While it has not seen the devastating levels of opioid addiction as other states, California still faces the challenges of opioids and other addictions. Here are the behavioral health issues and solutions making headlines in the state.
California Expands Addiction Treatment Program
The “Hub and Spoke” system of addiction treatment involves regional treatment centers connected to supporting facilities, creating a network that resembles the hub and spokes of a wheel. This helps patients get appropriate help close to home, with individualized treatment plans.
This system was first launched in Vermont in 2012, and since 2017 has been implemented on a larger scale in California. Funded by $90 million in federal grants, California began with 18 hubs and 57 spokes. It has expanded to more than 200 spokes across the state.
San Francisco-Based Insurer Reduces Members’ Opioid Use
Blue Shield of California reports that members with chronic, non-cancer pain have reduced their overall opioid use by 56 percent compared to 2014 levels. The organization in 2015 launched the Narcotic Safety Initiative to reduce members’ opioid use by 50 percent.
The initiative focused on both preventing patients from being prescribed high levels opioids and reducing the number of patients currently using long-term, high levels of opioids. This includes targeting extended-release opioids, which can contribute to opioid tolerance, and reducing opioid misuse and promoting alternative pain management.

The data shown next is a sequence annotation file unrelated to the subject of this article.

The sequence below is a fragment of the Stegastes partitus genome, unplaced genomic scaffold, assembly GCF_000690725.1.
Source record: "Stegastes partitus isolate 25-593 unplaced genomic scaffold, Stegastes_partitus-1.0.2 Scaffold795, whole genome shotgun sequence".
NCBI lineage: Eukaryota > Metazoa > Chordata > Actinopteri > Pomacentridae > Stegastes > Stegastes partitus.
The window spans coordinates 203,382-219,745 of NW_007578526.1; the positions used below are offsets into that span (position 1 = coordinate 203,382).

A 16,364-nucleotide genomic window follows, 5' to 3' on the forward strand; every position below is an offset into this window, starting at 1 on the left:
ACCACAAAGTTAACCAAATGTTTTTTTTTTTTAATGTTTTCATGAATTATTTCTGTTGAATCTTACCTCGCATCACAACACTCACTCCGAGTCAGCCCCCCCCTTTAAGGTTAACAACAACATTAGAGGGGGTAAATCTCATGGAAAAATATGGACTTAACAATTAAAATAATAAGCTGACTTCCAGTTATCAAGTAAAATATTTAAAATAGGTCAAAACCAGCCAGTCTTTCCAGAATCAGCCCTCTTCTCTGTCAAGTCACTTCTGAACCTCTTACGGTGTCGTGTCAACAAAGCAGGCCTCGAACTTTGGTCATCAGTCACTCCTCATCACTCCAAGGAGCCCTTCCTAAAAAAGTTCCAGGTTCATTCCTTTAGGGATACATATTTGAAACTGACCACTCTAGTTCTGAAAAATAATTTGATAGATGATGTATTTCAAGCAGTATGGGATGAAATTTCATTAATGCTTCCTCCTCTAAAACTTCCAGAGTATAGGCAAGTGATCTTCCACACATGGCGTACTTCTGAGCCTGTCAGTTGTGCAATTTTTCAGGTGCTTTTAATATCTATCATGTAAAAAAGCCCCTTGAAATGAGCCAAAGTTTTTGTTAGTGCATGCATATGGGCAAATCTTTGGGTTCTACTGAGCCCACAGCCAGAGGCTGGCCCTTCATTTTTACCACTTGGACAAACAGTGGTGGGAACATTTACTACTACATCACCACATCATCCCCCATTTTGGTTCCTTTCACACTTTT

University of California Grad Students Offer Solutions to Persistent Issues
Kate Linker, a grad student in anatomy and neurobiology at UC Irvine, has uncovered data on why adolescents are at such high risk of addiction. Teenage addiction may be connected to the brain’s immune system, Linker suggests. She is currently working with the California-based company Plexxikon to develop a new treatment that suppresses drug motivation without affecting other behaviors.
Many Providers Limited in Treating Opioid Abuse
Research from UC San Francisco has found that at least six states with high rates of opioid abuse also have tighter restrictions on the ability of nurse practitioners (NPs) to prescribe medication that could can help treat addiction. The study, published in JAMA, recommends reforms to relax restrictions and help health providers better address the opioid crisis.
California is one state that more severely restricts NP scopes of practice. However, lawmakers have introduced a bill to eliminate the physician collaboration requirement, a recommendation from the California Future Health Workforce Commission. Study corresponding author Joanne Spetz, Ph.D., suggests that, even without changes in current regulations, states might develop programs that connect NPs with physicians who are willing to supervise them in offering buprenorphine.
Medication May Reduce Arrests in People With Opioid Use Disorder
Research indicates that people with opioid use disorder who are prescribed buprenorphine or methadone may be less likely likely to be arrested and incarcerated compared to those not taking the medication. The study, published in the journal Addiction, included 303 individuals who had entered three opioid treatment programs in California over a period of five years.
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